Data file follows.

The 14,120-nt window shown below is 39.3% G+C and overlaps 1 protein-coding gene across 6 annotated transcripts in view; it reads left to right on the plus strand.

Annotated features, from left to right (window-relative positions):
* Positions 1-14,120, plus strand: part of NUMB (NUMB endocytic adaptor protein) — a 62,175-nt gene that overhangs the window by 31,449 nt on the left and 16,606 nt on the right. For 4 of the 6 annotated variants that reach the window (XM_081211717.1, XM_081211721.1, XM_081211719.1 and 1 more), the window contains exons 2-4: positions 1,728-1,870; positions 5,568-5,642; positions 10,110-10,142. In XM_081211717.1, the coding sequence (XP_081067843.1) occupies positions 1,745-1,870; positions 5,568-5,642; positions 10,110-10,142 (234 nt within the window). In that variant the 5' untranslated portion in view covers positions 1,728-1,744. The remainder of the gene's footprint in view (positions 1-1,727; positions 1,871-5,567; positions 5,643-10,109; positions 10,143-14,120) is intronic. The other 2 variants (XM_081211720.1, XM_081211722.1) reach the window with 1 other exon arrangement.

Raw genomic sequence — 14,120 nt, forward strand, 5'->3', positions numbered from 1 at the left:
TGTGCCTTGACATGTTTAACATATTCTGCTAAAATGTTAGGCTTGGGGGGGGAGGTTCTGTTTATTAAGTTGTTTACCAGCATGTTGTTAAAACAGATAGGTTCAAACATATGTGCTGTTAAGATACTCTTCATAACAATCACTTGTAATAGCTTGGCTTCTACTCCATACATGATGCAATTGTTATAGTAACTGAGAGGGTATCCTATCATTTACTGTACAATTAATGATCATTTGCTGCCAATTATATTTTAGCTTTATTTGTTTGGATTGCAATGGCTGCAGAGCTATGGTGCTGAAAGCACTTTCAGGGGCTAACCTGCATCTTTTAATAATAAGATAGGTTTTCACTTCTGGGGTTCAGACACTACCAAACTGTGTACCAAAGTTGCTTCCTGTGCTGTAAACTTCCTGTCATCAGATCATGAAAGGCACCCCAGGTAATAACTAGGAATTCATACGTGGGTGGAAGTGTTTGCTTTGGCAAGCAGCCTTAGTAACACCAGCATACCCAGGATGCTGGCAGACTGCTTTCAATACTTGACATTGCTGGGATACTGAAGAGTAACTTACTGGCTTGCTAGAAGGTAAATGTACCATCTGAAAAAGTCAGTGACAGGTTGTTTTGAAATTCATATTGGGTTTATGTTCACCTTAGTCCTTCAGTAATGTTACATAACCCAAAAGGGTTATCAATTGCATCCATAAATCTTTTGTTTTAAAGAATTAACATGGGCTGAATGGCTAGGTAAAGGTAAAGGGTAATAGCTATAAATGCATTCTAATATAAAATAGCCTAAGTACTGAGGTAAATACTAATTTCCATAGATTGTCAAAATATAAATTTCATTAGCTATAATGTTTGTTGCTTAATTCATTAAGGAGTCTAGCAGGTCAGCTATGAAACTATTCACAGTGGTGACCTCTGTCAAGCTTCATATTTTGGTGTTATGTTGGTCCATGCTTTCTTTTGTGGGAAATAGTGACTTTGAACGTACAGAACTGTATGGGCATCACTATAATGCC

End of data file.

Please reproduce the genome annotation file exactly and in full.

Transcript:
The 14,120-nt window shown below is 39.3% G+C and overlaps 1 protein-coding gene across 6 annotated transcripts in view; it reads left to right on the plus strand.

Annotated features, from left to right (window-relative positions):
* Positions 1-14,120, plus strand: part of NUMB (NUMB endocytic adaptor protein) — a 62,175-nt gene that overhangs the window by 31,449 nt on the left and 16,606 nt on the right. For 4 of the 6 annotated variants that reach the window (XM_081211717.1, XM_081211721.1, XM_081211719.1 and 1 more), the window contains exons 2-4: positions 1,728-1,870; positions 5,568-5,642; positions 10,110-10,142. In XM_081211717.1, the coding sequence (XP_081067843.1) occupies positions 1,745-1,870; positions 5,568-5,642; positions 10,110-10,142 (234 nt within the window). In that variant the 5' untranslated portion in view covers positions 1,728-1,744. The remainder of the gene's footprint in view (positions 1-1,727; positions 1,871-5,567; positions 5,643-10,109; positions 10,143-14,120) is intronic. The other 2 variants (XM_081211720.1, XM_081211722.1) reach the window with 1 other exon arrangement.

Raw genomic sequence — 14,120 nt, forward strand, 5'->3', positions numbered from 1 at the left:
TGTGCCTTGACATGTTTAACATATTCTGCTAAAATGTTAGGCTTGGGGGGGGAGGTTCTGTTTATTAAGTTGTTTACCAGCATGTTGTTAAAACAGATAGGTTCAAACATATGTGCTGTTAAGATACTCTTCATAACAATCACTTGTAATAGCTTGGCTTCTACTCCATACATGATGCAATTGTTATAGTAACTGAGAGGGTATCCTATCATTTACTGTACAATTAATGATCATTTGCTGCCAATTATATTTTAGCTTTATTTGTTTGGATTGCAATGGCTGCAGAGCTATGGTGCTGAAAGCACTTTCAGGGGCTAACCTGCATCTTTTAATAATAAGATAGGTTTTCACTTCTGGGGTTCAGACACTACCAAACTGTGTACCAAAGTTGCTTCCTGTGCTGTAAACTTCCTGTCATCAGATCATGAAAGGCACCCCAGGTAATAACTAGGAATTCATACGTGGGTGGAAGTGTTTGCTTTGGCAAGCAGCCTTAGTAACACCAGCATACCCAGGATGCTGGCAGACTGCTTTCAATACTTGACATTGCTGGGATACTGAAGAGTAACTTACTGGCTTGCTAGAAGGTAAATGTACCATCTGAAAAAGTCAGTGACAGGTTGTTTTGAAATTCATATTGGGTTTATGTTCACCTTAGTCCTTCAGTAATGTTACATAACCCAAAAGGGTTATCAATTGCATCCATAAATCTTTTGTTTTAAAGAATTAACATGGGCTGAATGGCTAGGTAAAGGTAAAGGGTAATAGCTATAAATGCATTCTAATATAAAATAGCCTAAGTACTGAGGTAAATACTAATTTCCATAGATTGTCAAAATATAAATTTCATTAGCTATAATGTTTGTTGCTTAATTCATTAAGGAGTCTAGCAGGTCAGCTATGAAACTATTCACAGTGGTGACCTCTGTCAAGCTTCATATTTTGGTGTTATGTTGGTCCATGCTTTCTTTTGTGGGAAATAGTGACTTTGAACGTACAGAACTGTATGGGCATCACTATAATGCC